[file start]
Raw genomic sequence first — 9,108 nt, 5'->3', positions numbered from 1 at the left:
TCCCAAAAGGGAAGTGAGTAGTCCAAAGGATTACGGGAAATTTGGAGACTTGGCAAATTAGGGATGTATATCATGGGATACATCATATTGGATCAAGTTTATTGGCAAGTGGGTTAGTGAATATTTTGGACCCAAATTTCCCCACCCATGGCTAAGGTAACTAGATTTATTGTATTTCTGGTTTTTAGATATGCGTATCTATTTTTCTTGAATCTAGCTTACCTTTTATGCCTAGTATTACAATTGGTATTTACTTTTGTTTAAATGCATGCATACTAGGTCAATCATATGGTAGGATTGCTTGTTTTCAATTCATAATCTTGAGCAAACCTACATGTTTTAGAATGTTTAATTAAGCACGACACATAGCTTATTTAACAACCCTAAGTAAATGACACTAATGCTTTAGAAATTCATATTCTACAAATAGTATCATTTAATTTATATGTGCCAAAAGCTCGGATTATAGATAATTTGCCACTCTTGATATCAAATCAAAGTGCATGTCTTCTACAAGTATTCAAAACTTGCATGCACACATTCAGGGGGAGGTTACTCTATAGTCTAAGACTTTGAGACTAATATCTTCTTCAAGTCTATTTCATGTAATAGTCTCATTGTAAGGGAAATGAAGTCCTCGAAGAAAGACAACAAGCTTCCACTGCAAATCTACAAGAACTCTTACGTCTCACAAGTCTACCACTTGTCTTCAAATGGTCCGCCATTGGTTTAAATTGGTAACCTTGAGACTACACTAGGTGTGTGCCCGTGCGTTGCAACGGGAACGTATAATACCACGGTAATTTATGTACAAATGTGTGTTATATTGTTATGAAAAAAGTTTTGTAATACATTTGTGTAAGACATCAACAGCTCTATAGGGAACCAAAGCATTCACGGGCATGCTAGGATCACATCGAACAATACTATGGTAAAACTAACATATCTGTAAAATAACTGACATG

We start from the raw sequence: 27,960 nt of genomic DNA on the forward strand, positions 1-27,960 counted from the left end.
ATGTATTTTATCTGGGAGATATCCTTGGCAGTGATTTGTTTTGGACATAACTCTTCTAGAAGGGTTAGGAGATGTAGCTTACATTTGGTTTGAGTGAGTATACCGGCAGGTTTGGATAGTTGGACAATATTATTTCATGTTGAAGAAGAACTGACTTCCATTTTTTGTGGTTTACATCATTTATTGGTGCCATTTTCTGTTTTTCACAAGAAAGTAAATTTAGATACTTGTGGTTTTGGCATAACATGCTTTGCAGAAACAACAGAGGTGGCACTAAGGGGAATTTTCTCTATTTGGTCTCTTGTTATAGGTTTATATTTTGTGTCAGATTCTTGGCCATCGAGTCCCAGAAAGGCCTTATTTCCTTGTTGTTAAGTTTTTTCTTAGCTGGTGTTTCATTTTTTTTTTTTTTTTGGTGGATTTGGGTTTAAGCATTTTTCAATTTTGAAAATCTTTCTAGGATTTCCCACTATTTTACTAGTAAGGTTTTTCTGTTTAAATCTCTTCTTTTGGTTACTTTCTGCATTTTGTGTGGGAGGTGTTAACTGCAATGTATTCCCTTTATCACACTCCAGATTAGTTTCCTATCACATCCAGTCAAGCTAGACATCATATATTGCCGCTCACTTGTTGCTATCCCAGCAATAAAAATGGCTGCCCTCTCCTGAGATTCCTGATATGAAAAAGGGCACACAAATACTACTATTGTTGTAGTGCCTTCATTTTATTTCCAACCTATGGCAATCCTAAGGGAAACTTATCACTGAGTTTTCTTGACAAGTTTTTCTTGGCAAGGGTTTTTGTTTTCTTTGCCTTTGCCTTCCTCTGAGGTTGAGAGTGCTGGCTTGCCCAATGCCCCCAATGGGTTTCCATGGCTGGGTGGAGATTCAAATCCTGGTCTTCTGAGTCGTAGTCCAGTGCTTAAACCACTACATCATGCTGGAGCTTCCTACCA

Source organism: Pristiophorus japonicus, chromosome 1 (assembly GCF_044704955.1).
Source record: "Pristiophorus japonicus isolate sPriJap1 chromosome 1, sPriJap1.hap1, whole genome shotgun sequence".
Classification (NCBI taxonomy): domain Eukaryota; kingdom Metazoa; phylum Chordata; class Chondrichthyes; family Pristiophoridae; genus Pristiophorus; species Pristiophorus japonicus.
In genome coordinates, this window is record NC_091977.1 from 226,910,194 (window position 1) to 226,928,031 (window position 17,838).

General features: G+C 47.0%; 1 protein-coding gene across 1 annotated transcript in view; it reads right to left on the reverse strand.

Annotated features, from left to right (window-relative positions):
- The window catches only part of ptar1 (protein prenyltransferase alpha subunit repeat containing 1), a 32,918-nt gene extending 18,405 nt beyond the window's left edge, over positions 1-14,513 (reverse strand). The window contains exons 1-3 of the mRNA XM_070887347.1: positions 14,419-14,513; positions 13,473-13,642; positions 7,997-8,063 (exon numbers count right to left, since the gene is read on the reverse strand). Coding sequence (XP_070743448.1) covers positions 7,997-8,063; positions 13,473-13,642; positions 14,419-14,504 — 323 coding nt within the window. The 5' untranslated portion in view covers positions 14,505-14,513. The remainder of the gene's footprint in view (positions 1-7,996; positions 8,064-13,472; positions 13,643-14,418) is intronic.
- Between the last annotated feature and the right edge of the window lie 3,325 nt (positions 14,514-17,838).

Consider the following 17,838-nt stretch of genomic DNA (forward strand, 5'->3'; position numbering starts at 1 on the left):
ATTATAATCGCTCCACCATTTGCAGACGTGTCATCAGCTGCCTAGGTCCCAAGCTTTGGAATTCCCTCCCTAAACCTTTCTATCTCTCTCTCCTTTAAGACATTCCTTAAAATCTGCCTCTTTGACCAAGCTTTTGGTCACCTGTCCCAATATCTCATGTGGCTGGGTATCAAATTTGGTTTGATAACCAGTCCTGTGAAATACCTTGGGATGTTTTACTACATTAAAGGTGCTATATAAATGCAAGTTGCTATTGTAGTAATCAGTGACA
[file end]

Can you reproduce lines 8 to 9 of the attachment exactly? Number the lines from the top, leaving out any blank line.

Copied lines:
In genome coordinates, this window is record NC_091977.1 from 226,910,194 (window position 1) to 226,928,031 (window position 17,838).

General features: G+C 47.0%; 1 protein-coding gene across 1 annotated transcript in view; it reads right to left on the reverse strand.